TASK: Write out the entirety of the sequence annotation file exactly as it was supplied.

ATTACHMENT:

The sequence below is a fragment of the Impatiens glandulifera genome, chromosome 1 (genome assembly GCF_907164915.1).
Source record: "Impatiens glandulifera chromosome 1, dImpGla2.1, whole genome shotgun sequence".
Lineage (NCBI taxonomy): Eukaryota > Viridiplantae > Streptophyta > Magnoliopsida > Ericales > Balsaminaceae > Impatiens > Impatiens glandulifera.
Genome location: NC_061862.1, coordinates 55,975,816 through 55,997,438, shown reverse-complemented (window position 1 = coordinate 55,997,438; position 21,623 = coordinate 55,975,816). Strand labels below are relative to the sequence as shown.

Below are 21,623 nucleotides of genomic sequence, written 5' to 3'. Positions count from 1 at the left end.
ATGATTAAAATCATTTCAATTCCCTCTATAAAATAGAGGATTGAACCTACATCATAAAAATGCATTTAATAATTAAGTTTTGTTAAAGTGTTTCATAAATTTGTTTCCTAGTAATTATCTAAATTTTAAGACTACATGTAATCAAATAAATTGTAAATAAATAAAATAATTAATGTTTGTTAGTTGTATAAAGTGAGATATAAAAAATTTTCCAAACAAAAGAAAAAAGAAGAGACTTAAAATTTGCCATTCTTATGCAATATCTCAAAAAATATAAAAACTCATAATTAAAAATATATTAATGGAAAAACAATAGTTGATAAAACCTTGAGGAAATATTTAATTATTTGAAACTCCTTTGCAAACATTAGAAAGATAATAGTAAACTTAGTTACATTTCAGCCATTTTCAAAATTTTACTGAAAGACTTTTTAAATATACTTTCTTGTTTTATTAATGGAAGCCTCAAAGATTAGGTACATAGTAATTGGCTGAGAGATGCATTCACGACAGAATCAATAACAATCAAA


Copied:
The sequence below is a fragment of the Impatiens glandulifera genome, chromosome 1 (genome assembly GCF_907164915.1).
Source record: "Impatiens glandulifera chromosome 1, dImpGla2.1, whole genome shotgun sequence".
Lineage (NCBI taxonomy): Eukaryota > Viridiplantae > Streptophyta > Magnoliopsida > Ericales > Balsaminaceae > Impatiens > Impatiens glandulifera.
Genome location: NC_061862.1, coordinates 55,975,816 through 55,997,438, shown reverse-complemented (window position 1 = coordinate 55,997,438; position 21,623 = coordinate 55,975,816). Strand labels below are relative to the sequence as shown.

Below are 21,623 nucleotides of genomic sequence, written 5' to 3'. Positions count from 1 at the left end.
ATGATTAAAATCATTTCAATTCCCTCTATAAAATAGAGGATTGAACCTACATCATAAAAATGCATTTAATAATTAAGTTTTGTTAAAGTGTTTCATAAATTTGTTTCCTAGTAATTATCTAAATTTTAAGACTACATGTAATCAAATAAATTGTAAATAAATAAAATAATTAATGTTTGTTAGTTGTATAAAGTGAGATATAAAAAATTTTCCAAACAAAAGAAAAAAGAAGAGACTTAAAATTTGCCATTCTTATGCAATATCTCAAAAAATATAAAAACTCATAATTAAAAATATATTAATGGAAAAACAATAGTTGATAAAACCTTGAGGAAATATTTAATTATTTGAAACTCCTTTGCAAACATTAGAAAGATAATAGTAAACTTAGTTACATTTCAGCCATTTTCAAAATTTTACTGAAAGACTTTTTAAATATACTTTCTTGTTTTATTAATGGAAGCCTCAAAGATTAGGTACATAGTAATTGGCTGAGAGATGCATTCACGACAGAATCAATAACAATCAAA